It's pretty sad to be the worst film on this kind of a compilation, but there's no other way to describe The Incredible Petrified World (1957, or 1960 as the keepcase has it). Again, the title is a misnomer because there's nothing petrified here other than the deeply bored viewer. John Carradine stars as Prof. Millard Wyman, who has developed a deep-sea diving bell. Of course, the best way to test it is to fill it with four untrained people (most of whom dislike each other) and send the lot of them to the bottom of the Pacific Ocean. Isn't it? That's nonetheless what Carradine does, and when the cable breaks he does seem to feel bad. The inhabitants of the diving bell don their scuba gear (never mind such niceties as pressure at the bottom of the ocean, nitrogen narcosis, etc.) and find a cavern that not only has breathable air, but a hermit living in it! And then nothing much happens. And then more nothing happens. This is easily the longest 67-minute film I've ever had to sit through. The dullness of this picture, especially after the snarky and sexy entertainments that went before, is truly stunning.

Carradine, as usual, is wildly hamming it up. But even worse is Phyllis Coates, who played television's Lois Lane back in the day. Here she is a thoroughly annoying newspaper photographer who clearly has insufficient brains to breathe, let alone utter dialogue, and her every line is over-delivered with full-blown high-school-theater-grade histrionics. Robert Clarke (The Hideous Sun Demon himself, which should tell you everything you need to know about this picture) isn't called upon to do much other than be heroic and utter moronic lines, and he does that well enough, in standard bland fashion.

If you must acquire this disc, feel free to watch the first two pictures for a mind-boggling bad movie experience, but unless you're looking for a pharmaceutical-grade sleep inducer, steer far clear from the last.

Rating for Style: D+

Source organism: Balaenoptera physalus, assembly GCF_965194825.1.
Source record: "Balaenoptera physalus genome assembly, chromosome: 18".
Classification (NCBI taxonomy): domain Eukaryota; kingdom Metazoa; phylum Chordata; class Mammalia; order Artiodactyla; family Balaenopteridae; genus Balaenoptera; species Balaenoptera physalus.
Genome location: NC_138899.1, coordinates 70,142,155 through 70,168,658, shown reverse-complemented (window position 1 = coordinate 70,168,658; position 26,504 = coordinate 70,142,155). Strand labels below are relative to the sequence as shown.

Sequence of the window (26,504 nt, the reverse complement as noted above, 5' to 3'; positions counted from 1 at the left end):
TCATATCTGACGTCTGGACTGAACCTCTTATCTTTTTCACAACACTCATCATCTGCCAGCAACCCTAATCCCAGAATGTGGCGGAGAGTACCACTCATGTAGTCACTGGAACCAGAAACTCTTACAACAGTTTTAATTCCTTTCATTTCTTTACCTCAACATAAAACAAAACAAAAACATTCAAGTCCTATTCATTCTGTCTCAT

Rating for Substance: D


Image Transfer

Aspect Ratio1.33:1 - Full Frame1.85:1 - Widescreen
Original Aspect Ratioyesyes

Image Transfer Review: The first two pictures are presented in full frame; they were both cheaply made so I doubt that they were originally released in widescreen, though that's not out of the question. Petrified World surprisingly enough is presented in widescreen (but not anamorphically enhanced). The source prints vary in quality from reel to reel, though persistent scratches and speckles are fairly common. The end of Love After Death literally looks like a snowstorm due to the horrific speckling during the last two minutes. However, the transfer is pretty decent, with fine patterns looking quite nice and detail frequently being good. All three pictures are in black and white with good greyscales, though black levels aren't always intense.

Image Transfer Grade: C


Audio Transfer

 LanguageRemote Access

Audio Transfer Review: All three pictures are presented in 2.0 mono. Love After Death has precious little dialogue, but what there is has been subjected to a horrific dub job. Some portions are relatively clean, while others have nasty crackle and substantial hiss. One lengthy segment sounds like wirebrushes being whacked rapidly against a sheet of glass, making dialogue difficult to make out during that spot.

Audio Transfer Grade: D+


Disc Extras

Static menu with music
Scene Access with 36 cues and remote access
2 Original Trailer(s)
6 Other Trailer(s) featuring Back From the Dead, Curse of the Living Corpse, Frozen Alive, The Hands of Orlac, Monster-A-Go-Go, Terrified
Packaging: Amaray
Picture Disc
1 Disc
1-Sided disc(s)
Layers: RSDL
Layers Switch: 45m:51s

Extra Extras:
  1. Live horror show promo
  2. Alternate title sequence for The Atomic Brain
  3. Comic cover art gallery
Extras Review: The two American films are provided with their trailers here, and bonus trailers for another half dozen miscellaneous pictures are included as well. There's also a trailer of sorts for a live spook show, though it's all hype and hyperbole and zero substance, as usual. A mildly interesting clip is the TV version of the opening to Atomic Brain. Wrapping up the package is a gallery of horror comic covers, with music by the Dead Elvi, which I know I've seen on at least two other SW releases. All extras are watermarked with the "SWV" logo in the lower right.

Extras Grade: D+


Final Comments

Well, two out of three ain't bad, as the song goes. The prints are serviceable and the transfers aren't bad, but the connecting theme remains a mystery.